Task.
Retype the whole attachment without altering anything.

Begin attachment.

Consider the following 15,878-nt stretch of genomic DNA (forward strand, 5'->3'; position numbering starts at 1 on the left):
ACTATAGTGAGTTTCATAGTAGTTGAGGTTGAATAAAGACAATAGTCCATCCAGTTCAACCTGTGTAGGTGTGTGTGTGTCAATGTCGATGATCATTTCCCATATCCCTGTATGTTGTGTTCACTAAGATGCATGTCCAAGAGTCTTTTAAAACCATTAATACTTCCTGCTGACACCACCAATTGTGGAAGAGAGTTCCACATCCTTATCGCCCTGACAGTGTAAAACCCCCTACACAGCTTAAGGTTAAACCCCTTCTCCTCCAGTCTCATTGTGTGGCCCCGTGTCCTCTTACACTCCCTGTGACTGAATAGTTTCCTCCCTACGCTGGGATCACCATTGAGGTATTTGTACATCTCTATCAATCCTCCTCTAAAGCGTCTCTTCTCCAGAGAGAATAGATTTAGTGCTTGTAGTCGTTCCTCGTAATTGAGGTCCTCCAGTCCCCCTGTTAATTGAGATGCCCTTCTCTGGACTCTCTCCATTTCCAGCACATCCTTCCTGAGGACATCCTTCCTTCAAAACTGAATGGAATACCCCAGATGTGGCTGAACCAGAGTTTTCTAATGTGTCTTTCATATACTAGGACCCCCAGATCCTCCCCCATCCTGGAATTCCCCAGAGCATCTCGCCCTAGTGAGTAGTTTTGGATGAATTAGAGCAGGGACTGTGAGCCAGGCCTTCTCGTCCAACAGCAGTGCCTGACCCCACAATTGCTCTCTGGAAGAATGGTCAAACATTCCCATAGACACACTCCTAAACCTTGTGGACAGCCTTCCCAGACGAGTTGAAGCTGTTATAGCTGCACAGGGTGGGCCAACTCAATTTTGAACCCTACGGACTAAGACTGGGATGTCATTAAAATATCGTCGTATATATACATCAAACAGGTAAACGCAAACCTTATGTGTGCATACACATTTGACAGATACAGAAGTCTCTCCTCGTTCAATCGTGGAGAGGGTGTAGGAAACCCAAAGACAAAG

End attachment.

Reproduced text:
Consider the following 15,878-nt stretch of genomic DNA (forward strand, 5'->3'; position numbering starts at 1 on the left):
ACTATAGTGAGTTTCATAGTAGTTGAGGTTGAATAAAGACAATAGTCCATCCAGTTCAACCTGTGTAGGTGTGTGTGTGTCAATGTCGATGATCATTTCCCATATCCCTGTATGTTGTGTTCACTAAGATGCATGTCCAAGAGTCTTTTAAAACCATTAATACTTCCTGCTGACACCACCAATTGTGGAAGAGAGTTCCACATCCTTATCGCCCTGACAGTGTAAAACCCCCTACACAGCTTAAGGTTAAACCCCTTCTCCTCCAGTCTCATTGTGTGGCCCCGTGTCCTCTTACACTCCCTGTGACTGAATAGTTTCCTCCCTACGCTGGGATCACCATTGAGGTATTTGTACATCTCTATCAATCCTCCTCTAAAGCGTCTCTTCTCCAGAGAGAATAGATTTAGTGCTTGTAGTCGTTCCTCGTAATTGAGGTCCTCCAGTCCCCCTGTTAATTGAGATGCCCTTCTCTGGACTCTCTCCATTTCCAGCACATCCTTCCTGAGGACATCCTTCCTTCAAAACTGAATGGAATACCCCAGATGTGGCTGAACCAGAGTTTTCTAATGTGTCTTTCATATACTAGGACCCCCAGATCCTCCCCCATCCTGGAATTCCCCAGAGCATCTCGCCCTAGTGAGTAGTTTTGGATGAATTAGAGCAGGGACTGTGAGCCAGGCCTTCTCGTCCAACAGCAGTGCCTGACCCCACAATTGCTCTCTGGAAGAATGGTCAAACATTCCCATAGACACACTCCTAAACCTTGTGGACAGCCTTCCCAGACGAGTTGAAGCTGTTATAGCTGCACAGGGTGGGCCAACTCAATTTTGAACCCTACGGACTAAGACTGGGATGTCATTAAAATATCGTCGTATATATACATCAAACAGGTAAACGCAAACCTTATGTGTGCATACACATTTGACAGATACAGAAGTCTCTCCTCGTTCAATCGTGGAGAGGGTGTAGGAAACCCAAAGACAAAG